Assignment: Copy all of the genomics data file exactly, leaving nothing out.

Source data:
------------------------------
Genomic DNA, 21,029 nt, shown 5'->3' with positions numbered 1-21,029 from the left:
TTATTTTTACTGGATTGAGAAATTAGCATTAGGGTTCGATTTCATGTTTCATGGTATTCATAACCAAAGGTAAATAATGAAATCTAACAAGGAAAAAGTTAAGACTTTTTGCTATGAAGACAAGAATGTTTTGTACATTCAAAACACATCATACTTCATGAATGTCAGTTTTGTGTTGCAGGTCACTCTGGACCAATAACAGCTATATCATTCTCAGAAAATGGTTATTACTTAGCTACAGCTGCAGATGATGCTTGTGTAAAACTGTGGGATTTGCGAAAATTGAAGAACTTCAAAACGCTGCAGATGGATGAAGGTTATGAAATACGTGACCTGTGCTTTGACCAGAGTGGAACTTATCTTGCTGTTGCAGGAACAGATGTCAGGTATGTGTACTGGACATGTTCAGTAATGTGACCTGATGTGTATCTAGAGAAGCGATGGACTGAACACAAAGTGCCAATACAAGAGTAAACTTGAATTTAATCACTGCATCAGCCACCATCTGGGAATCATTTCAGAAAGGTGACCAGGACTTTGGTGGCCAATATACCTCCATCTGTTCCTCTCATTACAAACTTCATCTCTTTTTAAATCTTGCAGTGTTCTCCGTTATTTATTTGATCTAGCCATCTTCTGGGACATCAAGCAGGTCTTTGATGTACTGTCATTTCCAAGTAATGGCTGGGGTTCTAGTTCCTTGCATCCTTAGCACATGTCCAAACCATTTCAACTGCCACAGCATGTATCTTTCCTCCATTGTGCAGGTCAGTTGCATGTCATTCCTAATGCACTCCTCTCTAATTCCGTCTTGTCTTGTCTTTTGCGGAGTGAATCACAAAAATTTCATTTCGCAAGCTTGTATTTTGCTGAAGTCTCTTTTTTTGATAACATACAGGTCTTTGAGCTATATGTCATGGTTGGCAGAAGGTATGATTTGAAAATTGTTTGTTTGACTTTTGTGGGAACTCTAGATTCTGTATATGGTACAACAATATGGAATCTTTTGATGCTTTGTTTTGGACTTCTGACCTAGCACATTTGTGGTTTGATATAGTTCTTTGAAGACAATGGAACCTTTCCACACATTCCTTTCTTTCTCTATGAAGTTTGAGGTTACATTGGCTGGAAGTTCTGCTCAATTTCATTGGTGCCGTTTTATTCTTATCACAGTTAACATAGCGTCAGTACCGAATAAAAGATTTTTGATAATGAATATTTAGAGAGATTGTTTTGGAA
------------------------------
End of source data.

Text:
Genomic DNA, 21,029 nt, shown 5'->3' with positions numbered 1-21,029 from the left:
TTATTTTTACTGGATTGAGAAATTAGCATTAGGGTTCGATTTCATGTTTCATGGTATTCATAACCAAAGGTAAATAATGAAATCTAACAAGGAAAAAGTTAAGACTTTTTGCTATGAAGACAAGAATGTTTTGTACATTCAAAACACATCATACTTCATGAATGTCAGTTTTGTGTTGCAGGTCACTCTGGACCAATAACAGCTATATCATTCTCAGAAAATGGTTATTACTTAGCTACAGCTGCAGATGATGCTTGTGTAAAACTGTGGGATTTGCGAAAATTGAAGAACTTCAAAACGCTGCAGATGGATGAAGGTTATGAAATACGTGACCTGTGCTTTGACCAGAGTGGAACTTATCTTGCTGTTGCAGGAACAGATGTCAGGTATGTGTACTGGACATGTTCAGTAATGTGACCTGATGTGTATCTAGAGAAGCGATGGACTGAACACAAAGTGCCAATACAAGAGTAAACTTGAATTTAATCACTGCATCAGCCACCATCTGGGAATCATTTCAGAAAGGTGACCAGGACTTTGGTGGCCAATATACCTCCATCTGTTCCTCTCATTACAAACTTCATCTCTTTTTAAATCTTGCAGTGTTCTCCGTTATTTATTTGATCTAGCCATCTTCTGGGACATCAAGCAGGTCTTTGATGTACTGTCATTTCCAAGTAATGGCTGGGGTTCTAGTTCCTTGCATCCTTAGCACATGTCCAAACCATTTCAACTGCCACAGCATGTATCTTTCCTCCATTGTGCAGGTCAGTTGCATGTCATTCCTAATGCACTCCTCTCTAATTCCGTCTTGTCTTGTCTTTTGCGGAGTGAATCACAAAAATTTCATTTCGCAAGCTTGTATTTTGCTGAAGTCTCTTTTTTTGATAACATACAGGTCTTTGAGCTATATGTCATGGTTGGCAGAAGGTATGATTTGAAAATTGTTTGTTTGACTTTTGTGGGAACTCTAGATTCTGTATATGGTACAACAATATGGAATCTTTTGATGCTTTGTTTTGGACTTCTGACCTAGCACATTTGTGGTTTGATATAGTTCTTTGAAGACAATGGAACCTTTCCACACATTCCTTTCTTTCTCTATGAAGTTTGAGGTTACATTGGCTGGAAGTTCTGCTCAATTTCATTGGTGCCGTTTTATTCTTATCACAGTTAACATAGCGTCAGTACCGAATAAAAGATTTTTGATAATGAATATTTAGAGAGATTGTTTTGGAA